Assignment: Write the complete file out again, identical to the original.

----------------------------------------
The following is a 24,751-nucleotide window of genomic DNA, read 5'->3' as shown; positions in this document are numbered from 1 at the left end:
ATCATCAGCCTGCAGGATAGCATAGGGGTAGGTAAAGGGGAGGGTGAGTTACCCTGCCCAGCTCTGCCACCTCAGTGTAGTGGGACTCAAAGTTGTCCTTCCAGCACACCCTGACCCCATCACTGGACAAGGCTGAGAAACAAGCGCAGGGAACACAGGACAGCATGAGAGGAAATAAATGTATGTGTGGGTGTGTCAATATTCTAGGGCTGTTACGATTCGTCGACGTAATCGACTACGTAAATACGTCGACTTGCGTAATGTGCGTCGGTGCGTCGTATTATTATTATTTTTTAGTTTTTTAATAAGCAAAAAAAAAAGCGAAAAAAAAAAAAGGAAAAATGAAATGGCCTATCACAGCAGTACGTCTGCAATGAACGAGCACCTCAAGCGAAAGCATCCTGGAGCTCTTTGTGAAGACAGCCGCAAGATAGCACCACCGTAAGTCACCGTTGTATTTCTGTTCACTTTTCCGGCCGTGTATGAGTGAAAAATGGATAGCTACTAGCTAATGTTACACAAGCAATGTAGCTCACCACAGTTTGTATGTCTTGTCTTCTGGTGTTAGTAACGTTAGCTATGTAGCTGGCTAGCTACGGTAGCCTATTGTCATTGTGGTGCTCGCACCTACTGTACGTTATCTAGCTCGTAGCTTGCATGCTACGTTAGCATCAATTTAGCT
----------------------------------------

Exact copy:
The following is a 24,751-nucleotide window of genomic DNA, read 5'->3' as shown; positions in this document are numbered from 1 at the left end:
ATCATCAGCCTGCAGGATAGCATAGGGGTAGGTAAAGGGGAGGGTGAGTTACCCTGCCCAGCTCTGCCACCTCAGTGTAGTGGGACTCAAAGTTGTCCTTCCAGCACACCCTGACCCCATCACTGGACAAGGCTGAGAAACAAGCGCAGGGAACACAGGACAGCATGAGAGGAAATAAATGTATGTGTGGGTGTGTCAATATTCTAGGGCTGTTACGATTCGTCGACGTAATCGACTACGTAAATACGTCGACTTGCGTAATGTGCGTCGGTGCGTCGTATTATTATTATTTTTTAGTTTTTTAATAAGCAAAAAAAAAAGCGAAAAAAAAAAAAGGAAAAATGAAATGGCCTATCACAGCAGTACGTCTGCAATGAACGAGCACCTCAAGCGAAAGCATCCTGGAGCTCTTTGTGAAGACAGCCGCAAGATAGCACCACCGTAAGTCACCGTTGTATTTCTGTTCACTTTTCCGGCCGTGTATGAGTGAAAAATGGATAGCTACTAGCTAATGTTACACAAGCAATGTAGCTCACCACAGTTTGTATGTCTTGTCTTCTGGTGTTAGTAACGTTAGCTATGTAGCTGGCTAGCTACGGTAGCCTATTGTCATTGTGGTGCTCGCACCTACTGTACGTTATCTAGCTCGTAGCTTGCATGCTACGTTAGCATCAATTTAGCT